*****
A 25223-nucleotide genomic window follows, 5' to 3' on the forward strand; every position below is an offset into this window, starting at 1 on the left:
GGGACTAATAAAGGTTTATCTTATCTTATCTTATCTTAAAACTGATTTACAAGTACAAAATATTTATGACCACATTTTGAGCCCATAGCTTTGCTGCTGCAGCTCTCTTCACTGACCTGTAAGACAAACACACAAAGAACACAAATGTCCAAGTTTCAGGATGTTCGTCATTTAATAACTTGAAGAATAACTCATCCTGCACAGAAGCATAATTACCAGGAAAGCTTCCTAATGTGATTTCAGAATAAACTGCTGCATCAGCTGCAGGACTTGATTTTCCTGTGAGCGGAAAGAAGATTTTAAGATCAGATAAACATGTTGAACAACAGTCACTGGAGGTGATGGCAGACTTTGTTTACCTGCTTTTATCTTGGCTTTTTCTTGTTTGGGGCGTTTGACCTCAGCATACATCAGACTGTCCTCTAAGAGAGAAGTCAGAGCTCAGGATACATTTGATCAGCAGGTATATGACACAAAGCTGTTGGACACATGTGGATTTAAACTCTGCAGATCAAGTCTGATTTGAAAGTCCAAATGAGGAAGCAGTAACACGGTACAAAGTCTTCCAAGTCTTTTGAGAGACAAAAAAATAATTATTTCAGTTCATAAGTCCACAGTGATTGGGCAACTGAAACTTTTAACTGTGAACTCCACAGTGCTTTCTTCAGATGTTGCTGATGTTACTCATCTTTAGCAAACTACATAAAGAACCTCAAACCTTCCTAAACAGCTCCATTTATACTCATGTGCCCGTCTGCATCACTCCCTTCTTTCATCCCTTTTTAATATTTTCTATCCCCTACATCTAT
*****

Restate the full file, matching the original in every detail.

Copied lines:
A 25223-nucleotide genomic window follows, 5' to 3' on the forward strand; every position below is an offset into this window, starting at 1 on the left:
GGGACTAATAAAGGTTTATCTTATCTTATCTTATCTTAAAACTGATTTACAAGTACAAAATATTTATGACCACATTTTGAGCCCATAGCTTTGCTGCTGCAGCTCTCTTCACTGACCTGTAAGACAAACACACAAAGAACACAAATGTCCAAGTTTCAGGATGTTCGTCATTTAATAACTTGAAGAATAACTCATCCTGCACAGAAGCATAATTACCAGGAAAGCTTCCTAATGTGATTTCAGAATAAACTGCTGCATCAGCTGCAGGACTTGATTTTCCTGTGAGCGGAAAGAAGATTTTAAGATCAGATAAACATGTTGAACAACAGTCACTGGAGGTGATGGCAGACTTTGTTTACCTGCTTTTATCTTGGCTTTTTCTTGTTTGGGGCGTTTGACCTCAGCATACATCAGACTGTCCTCTAAGAGAGAAGTCAGAGCTCAGGATACATTTGATCAGCAGGTATATGACACAAAGCTGTTGGACACATGTGGATTTAAACTCTGCAGATCAAGTCTGATTTGAAAGTCCAAATGAGGAAGCAGTAACACGGTACAAAGTCTTCCAAGTCTTTTGAGAGACAAAAAAATAATTATTTCAGTTCATAAGTCCACAGTGATTGGGCAACTGAAACTTTTAACTGTGAACTCCACAGTGCTTTCTTCAGATGTTGCTGATGTTACTCATCTTTAGCAAACTACATAAAGAACCTCAAACCTTCCTAAACAGCTCCATTTATACTCATGTGCCCGTCTGCATCACTCCCTTCTTTCATCCCTTTTTAATATTTTCTATCCCCTACATCTAT